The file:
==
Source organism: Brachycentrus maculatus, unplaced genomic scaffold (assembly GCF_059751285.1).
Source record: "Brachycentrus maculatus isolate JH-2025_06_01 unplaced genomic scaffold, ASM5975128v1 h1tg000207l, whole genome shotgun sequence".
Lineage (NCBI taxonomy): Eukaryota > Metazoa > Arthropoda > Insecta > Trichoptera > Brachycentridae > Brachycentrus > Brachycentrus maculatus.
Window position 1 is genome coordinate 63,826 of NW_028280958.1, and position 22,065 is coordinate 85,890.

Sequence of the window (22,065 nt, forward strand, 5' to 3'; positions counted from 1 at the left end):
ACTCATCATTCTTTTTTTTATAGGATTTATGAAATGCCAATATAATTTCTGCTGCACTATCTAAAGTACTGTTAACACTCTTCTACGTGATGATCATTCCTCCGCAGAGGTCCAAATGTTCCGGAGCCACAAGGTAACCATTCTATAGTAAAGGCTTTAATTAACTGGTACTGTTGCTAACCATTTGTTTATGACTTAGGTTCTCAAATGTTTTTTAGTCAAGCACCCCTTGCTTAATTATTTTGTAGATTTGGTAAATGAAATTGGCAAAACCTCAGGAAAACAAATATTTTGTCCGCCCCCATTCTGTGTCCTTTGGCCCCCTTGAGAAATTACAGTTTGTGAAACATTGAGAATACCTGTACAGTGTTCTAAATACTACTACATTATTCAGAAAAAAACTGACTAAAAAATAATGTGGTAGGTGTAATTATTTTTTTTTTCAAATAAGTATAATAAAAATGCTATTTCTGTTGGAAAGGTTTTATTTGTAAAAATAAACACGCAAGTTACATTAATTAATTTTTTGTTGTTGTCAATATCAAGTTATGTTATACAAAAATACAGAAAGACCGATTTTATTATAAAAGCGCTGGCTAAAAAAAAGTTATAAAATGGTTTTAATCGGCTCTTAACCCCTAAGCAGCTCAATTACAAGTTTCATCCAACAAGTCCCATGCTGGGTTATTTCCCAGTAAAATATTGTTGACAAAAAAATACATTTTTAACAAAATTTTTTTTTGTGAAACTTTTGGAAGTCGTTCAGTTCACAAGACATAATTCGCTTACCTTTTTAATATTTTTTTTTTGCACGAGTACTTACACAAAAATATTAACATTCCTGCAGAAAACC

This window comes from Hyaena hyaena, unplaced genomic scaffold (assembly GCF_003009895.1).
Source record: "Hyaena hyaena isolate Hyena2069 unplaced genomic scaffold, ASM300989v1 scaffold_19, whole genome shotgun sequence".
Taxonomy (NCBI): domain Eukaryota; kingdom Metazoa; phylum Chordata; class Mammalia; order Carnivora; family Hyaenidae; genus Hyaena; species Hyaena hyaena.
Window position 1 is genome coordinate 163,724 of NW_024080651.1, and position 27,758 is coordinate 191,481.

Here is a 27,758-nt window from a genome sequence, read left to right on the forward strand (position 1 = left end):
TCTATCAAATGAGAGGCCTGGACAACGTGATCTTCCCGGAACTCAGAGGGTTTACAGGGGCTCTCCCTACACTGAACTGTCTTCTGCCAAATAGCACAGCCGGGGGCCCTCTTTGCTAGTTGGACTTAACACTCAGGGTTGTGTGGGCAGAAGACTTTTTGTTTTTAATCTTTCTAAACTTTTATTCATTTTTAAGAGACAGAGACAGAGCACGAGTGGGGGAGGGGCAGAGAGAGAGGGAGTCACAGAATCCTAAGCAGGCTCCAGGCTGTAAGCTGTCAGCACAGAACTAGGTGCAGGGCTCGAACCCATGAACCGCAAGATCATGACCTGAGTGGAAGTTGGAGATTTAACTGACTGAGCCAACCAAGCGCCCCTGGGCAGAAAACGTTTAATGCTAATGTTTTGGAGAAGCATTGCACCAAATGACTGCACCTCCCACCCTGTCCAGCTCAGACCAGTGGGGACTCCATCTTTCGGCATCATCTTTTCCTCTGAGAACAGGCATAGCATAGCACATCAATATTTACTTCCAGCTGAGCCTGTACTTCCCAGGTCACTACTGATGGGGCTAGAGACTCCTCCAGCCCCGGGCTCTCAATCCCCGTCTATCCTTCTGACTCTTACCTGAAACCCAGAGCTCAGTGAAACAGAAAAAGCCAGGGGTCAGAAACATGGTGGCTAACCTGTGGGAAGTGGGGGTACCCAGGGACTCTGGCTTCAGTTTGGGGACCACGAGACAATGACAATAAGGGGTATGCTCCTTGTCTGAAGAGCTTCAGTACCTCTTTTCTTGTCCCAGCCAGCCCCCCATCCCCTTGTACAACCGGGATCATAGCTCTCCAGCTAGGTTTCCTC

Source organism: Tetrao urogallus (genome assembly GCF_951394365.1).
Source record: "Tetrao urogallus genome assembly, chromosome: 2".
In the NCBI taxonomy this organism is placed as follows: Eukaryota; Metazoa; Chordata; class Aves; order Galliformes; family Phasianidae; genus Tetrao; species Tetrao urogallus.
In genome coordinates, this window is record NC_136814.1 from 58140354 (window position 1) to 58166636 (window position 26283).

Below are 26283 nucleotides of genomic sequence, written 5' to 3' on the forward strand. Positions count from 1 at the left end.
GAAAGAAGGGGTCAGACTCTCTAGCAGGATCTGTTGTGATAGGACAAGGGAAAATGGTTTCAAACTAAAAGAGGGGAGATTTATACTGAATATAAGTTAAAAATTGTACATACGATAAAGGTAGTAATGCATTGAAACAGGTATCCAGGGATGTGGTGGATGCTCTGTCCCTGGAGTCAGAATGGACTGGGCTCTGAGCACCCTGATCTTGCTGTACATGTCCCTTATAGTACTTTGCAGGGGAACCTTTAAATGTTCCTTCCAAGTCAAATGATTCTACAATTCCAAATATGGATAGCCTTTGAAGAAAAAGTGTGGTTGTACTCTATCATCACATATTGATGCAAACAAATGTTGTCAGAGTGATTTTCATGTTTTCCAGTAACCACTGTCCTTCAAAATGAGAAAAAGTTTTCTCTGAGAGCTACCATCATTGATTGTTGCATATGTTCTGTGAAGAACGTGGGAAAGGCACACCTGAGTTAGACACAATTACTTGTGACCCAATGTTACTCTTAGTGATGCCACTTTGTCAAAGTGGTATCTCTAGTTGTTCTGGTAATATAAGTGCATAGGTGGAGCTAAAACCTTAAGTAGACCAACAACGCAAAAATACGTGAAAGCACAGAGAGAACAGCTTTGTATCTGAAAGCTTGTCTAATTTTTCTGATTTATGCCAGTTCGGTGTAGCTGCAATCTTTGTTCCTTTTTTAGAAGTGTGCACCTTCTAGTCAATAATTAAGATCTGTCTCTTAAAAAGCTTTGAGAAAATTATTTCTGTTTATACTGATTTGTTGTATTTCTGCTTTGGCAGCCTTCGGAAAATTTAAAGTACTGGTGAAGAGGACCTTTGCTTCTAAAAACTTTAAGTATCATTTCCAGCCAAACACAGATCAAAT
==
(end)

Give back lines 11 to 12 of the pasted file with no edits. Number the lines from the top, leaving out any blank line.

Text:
Here is a 27,758-nt window from a genome sequence, read left to right on the forward strand (position 1 = left end):
TCTATCAAATGAGAGGCCTGGACAACGTGATCTTCCCGGAACTCAGAGGGTTTACAGGGGCTCTCCCTACACTGAACTGTCTTCTGCCAAATAGCACAGCCGGGGGCCCTCTTTGCTAGTTGGACTTAACACTCAGGGTTGTGTGGGCAGAAGACTTTTTGTTTTTAATCTTTCTAAACTTTTATTCATTTTTAAGAGACAGAGACAGAGCACGAGTGGGGGAGGGGCAGAGAGAGAGGGAGTCACAGAATCCTAAGCAGGCTCCAGGCTGTAAGCTGTCAGCACAGAACTAGGTGCAGGGCTCGAACCCATGAACCGCAAGATCATGACCTGAGTGGAAGTTGGAGATTTAACTGACTGAGCCAACCAAGCGCCCCTGGGCAGAAAACGTTTAATGCTAATGTTTTGGAGAAGCATTGCACCAAATGACTGCACCTCCCACCCTGTCCAGCTCAGACCAGTGGGGACTCCATCTTTCGGCATCATCTTTTCCTCTGAGAACAGGCATAGCATAGCACATCAATATTTACTTCCAGCTGAGCCTGTACTTCCCAGGTCACTACTGATGGGGCTAGAGACTCCTCCAGCCCCGGGCTCTCAATCCCCGTCTATCCTTCTGACTCTTACCTGAAACCCAGAGCTCAGTGAAACAGAAAAAGCCAGGGGTCAGAAACATGGTGGCTAACCTGTGGGAAGTGGGGGTACCCAGGGACTCTGGCTTCAGTTTGGGGACCACGAGACAATGACAATAAGGGGTATGCTCCTTGTCTGAAGAGCTTCAGTACCTCTTTTCTTGTCCCAGCCAGCCCCCCATCCCCTTGTACAACCGGGATCATAGCTCTCCAGCTAGGTTTCCTC